The Haus der Kulturen der Welt (House of the Cultures of the World) is an interdisciplinary museum and exhibition space for non-European, contemporary art. Remember how everybody went crazy about the Transmediale partys a couple of days ago? The Haus der Kulturen der Welt plays a central role in enabling the exchange of cultural practices, even in music and pop-culture. Besides, it’s one of the last institutions that is still completely funded and commissioned by the state, a growing rarity in Berlin.
Germany’s center for non-European contemporary art
The congress hall was sponsored by the US for the International Architectural Exhibition in ’57. Remember how we covered the Hansaviertel last summer in the context of Interbau? The HdKdW is not too far away from it and basically springs from the same cultural, architectural and social time. It was a gift from the Americans to Berlin-West and is now “Germanys center for non-European contemporary art”.
The architecture is stunningly modern. The building was created by an American, Hugh Stubbins, who was a student of Walter Gropius.
From the website of the Haus: “In 1955, Hugh Stubbins started work on a design for a building that would soon become a remarkable landmark in the cityscape of post-war Berlin. Stubbins, who had been Gropius’s assistant at Harvard before the Second World War, was familiar with Germany. Wanting to make a statement on that conflict between the systems commonly referred to the Cold War, Stubbins planned a building with a hall to hold cultural events and congresses. It was intended to serve as a symbol and beacon of freedom with its message reaching the East too. The former Zeltenplatz square was chosen as the site. To ensure its contours would be clearly seen from Communist-ruled East Berlin, the Congress Hall was erected on an artificial mound.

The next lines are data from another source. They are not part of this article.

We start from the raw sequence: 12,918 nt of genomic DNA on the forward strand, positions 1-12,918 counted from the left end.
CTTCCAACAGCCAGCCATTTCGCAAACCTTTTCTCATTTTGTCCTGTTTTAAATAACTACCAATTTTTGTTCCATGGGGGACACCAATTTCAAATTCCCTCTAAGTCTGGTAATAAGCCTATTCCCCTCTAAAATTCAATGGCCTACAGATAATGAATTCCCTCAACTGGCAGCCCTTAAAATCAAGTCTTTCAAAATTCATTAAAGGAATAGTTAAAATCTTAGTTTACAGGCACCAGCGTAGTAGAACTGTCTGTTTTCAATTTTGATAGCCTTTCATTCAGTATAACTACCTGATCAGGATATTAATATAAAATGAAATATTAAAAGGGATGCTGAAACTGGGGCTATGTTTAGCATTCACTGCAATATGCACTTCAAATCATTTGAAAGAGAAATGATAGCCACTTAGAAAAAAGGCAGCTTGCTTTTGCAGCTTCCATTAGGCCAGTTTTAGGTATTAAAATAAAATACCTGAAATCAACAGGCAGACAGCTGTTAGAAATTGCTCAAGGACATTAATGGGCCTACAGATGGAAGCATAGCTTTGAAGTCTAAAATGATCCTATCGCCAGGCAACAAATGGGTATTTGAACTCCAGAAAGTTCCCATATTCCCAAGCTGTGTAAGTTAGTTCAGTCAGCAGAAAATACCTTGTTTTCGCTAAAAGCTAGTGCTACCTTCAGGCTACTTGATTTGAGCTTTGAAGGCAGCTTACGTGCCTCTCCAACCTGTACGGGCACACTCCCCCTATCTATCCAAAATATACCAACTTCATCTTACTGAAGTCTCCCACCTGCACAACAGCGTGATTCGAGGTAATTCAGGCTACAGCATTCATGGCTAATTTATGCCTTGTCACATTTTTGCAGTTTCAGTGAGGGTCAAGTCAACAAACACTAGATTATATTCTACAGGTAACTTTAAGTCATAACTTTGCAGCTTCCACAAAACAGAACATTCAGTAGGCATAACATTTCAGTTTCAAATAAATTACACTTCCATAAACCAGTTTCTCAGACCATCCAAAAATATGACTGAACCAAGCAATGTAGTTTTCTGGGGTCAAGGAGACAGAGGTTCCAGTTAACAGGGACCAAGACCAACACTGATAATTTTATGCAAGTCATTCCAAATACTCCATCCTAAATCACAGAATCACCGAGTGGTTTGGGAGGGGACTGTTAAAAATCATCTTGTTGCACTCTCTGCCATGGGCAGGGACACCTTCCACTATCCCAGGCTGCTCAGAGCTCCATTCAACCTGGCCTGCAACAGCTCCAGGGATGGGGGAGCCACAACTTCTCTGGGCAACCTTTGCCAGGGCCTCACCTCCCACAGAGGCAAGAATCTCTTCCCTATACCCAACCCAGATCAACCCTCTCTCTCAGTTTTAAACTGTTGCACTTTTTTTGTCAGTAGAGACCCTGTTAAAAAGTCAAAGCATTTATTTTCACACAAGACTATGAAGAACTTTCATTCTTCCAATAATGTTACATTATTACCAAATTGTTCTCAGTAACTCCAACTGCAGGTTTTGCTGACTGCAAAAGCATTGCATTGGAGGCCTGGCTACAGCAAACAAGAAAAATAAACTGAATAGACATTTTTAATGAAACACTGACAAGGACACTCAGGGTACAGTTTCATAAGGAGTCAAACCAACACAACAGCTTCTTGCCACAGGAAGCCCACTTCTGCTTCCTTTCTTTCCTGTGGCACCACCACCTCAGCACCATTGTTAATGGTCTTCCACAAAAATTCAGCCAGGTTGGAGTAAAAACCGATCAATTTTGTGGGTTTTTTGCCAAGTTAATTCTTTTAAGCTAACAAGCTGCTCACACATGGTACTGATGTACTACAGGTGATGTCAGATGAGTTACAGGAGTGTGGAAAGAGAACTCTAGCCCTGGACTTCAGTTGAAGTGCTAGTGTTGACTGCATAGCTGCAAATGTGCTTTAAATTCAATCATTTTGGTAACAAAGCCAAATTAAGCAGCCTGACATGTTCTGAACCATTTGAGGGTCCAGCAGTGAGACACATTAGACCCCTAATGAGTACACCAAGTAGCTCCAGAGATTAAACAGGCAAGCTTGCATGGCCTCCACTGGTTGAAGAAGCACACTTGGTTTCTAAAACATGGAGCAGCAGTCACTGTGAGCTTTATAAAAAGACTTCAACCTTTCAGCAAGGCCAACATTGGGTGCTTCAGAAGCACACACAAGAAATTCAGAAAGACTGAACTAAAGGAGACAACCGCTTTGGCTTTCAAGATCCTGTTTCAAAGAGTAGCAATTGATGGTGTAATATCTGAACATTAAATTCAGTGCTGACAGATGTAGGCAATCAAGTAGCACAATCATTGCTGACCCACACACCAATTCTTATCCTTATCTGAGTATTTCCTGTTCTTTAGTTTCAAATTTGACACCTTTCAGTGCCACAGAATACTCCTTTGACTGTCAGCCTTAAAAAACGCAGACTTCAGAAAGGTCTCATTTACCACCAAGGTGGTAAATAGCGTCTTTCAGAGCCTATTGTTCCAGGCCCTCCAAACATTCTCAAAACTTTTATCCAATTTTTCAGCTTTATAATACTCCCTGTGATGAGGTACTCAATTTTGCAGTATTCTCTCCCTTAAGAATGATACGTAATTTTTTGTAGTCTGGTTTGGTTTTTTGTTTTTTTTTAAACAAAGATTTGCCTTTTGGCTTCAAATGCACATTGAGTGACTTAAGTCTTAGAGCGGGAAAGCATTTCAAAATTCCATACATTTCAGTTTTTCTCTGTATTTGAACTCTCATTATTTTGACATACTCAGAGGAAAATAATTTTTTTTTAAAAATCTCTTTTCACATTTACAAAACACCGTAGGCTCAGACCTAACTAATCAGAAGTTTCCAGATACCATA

Stubbins described the symbolic value of his architectural design as ‘completely free’. The form of the curved roof bore a striking resemblance to that of wings. In Stubbins’s view, the roof upheld the promise that there would be no restrictions on the freedom of intellectual work – a political vision shared by the Benjamin Franklin Foundation, which commissioned the building.”
Haus der Kulturen der Welt though wasn’t actually founded til 1989 – before that, it existed purely in a purpose as congress hall. The focus on interdisciplinary, cultural exchange was needed for Berlin to grow out of its long lasting restrictions. So when Berlin re-unified, the HdKdW became a cultural symbol of that unification, an institution that knows no borders at all, as opposed to limiting itself to one city or one country or one continent only.
Apparently, the HdKdW is lovingly referred to as “the pregnant oyster“. Because it looks like a “pregnant oyster”. I have never heard anyone call it that. Please do not call it “a pregnant oyster”.